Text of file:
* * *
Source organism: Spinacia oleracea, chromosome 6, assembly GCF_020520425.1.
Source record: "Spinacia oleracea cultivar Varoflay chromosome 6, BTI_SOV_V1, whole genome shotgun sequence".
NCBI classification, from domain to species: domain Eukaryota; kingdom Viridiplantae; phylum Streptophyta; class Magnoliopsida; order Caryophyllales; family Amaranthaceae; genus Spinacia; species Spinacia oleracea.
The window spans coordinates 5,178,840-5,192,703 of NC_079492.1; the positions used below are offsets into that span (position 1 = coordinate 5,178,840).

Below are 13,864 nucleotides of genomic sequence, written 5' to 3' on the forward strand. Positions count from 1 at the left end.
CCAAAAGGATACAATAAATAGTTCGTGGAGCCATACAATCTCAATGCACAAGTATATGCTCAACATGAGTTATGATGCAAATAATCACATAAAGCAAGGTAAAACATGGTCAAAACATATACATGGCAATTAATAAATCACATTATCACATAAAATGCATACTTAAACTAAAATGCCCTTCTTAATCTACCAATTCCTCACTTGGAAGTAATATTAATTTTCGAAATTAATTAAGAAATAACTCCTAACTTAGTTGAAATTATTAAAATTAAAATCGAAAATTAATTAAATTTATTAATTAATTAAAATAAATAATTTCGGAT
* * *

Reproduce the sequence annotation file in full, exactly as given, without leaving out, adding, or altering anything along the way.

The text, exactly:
Source organism: Spinacia oleracea, chromosome 6, assembly GCF_020520425.1.
Source record: "Spinacia oleracea cultivar Varoflay chromosome 6, BTI_SOV_V1, whole genome shotgun sequence".
NCBI classification, from domain to species: domain Eukaryota; kingdom Viridiplantae; phylum Streptophyta; class Magnoliopsida; order Caryophyllales; family Amaranthaceae; genus Spinacia; species Spinacia oleracea.
The window spans coordinates 5,178,840-5,192,703 of NC_079492.1; the positions used below are offsets into that span (position 1 = coordinate 5,178,840).

Below are 13,864 nucleotides of genomic sequence, written 5' to 3' on the forward strand. Positions count from 1 at the left end.
CCAAAAGGATACAATAAATAGTTCGTGGAGCCATACAATCTCAATGCACAAGTATATGCTCAACATGAGTTATGATGCAAATAATCACATAAAGCAAGGTAAAACATGGTCAAAACATATACATGGCAATTAATAAATCACATTATCACATAAAATGCATACTTAAACTAAAATGCCCTTCTTAATCTACCAATTCCTCACTTGGAAGTAATATTAATTTTCGAAATTAATTAAGAAATAACTCCTAACTTAGTTGAAATTATTAAAATTAAAATCGAAAATTAATTAAATTTATTAATTAATTAAAATAAATAATTTCGGAT